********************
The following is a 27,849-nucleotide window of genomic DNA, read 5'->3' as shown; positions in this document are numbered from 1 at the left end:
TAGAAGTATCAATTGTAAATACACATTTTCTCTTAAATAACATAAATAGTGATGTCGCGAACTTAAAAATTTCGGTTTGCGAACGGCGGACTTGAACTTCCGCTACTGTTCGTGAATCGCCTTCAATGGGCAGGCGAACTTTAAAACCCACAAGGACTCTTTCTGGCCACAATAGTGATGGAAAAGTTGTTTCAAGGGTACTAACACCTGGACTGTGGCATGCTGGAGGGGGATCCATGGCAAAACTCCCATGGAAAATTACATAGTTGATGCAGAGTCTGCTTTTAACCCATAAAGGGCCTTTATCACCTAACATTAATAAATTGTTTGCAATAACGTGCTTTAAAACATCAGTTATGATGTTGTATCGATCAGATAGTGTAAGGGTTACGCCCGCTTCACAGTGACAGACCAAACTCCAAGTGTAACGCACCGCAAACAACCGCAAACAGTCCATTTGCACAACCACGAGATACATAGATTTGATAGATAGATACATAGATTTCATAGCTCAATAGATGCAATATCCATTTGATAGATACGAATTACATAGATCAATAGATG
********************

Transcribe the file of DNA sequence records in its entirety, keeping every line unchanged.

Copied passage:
The following is a 27,849-nucleotide window of genomic DNA, read 5'->3' as shown; positions in this document are numbered from 1 at the left end:
TAGAAGTATCAATTGTAAATACACATTTTCTCTTAAATAACATAAATAGTGATGTCGCGAACTTAAAAATTTCGGTTTGCGAACGGCGGACTTGAACTTCCGCTACTGTTCGTGAATCGCCTTCAATGGGCAGGCGAACTTTAAAACCCACAAGGACTCTTTCTGGCCACAATAGTGATGGAAAAGTTGTTTCAAGGGTACTAACACCTGGACTGTGGCATGCTGGAGGGGGATCCATGGCAAAACTCCCATGGAAAATTACATAGTTGATGCAGAGTCTGCTTTTAACCCATAAAGGGCCTTTATCACCTAACATTAATAAATTGTTTGCAATAACGTGCTTTAAAACATCAGTTATGATGTTGTATCGATCAGATAGTGTAAGGGTTACGCCCGCTTCACAGTGACAGACCAAACTCCAAGTGTAACGCACCGCAAACAACCGCAAACAGTCCATTTGCACAACCACGAGATACATAGATTTGATAGATAGATACATAGATTTCATAGCTCAATAGATGCAATATCCATTTGATAGATACGAATTACATAGATCAATAGATG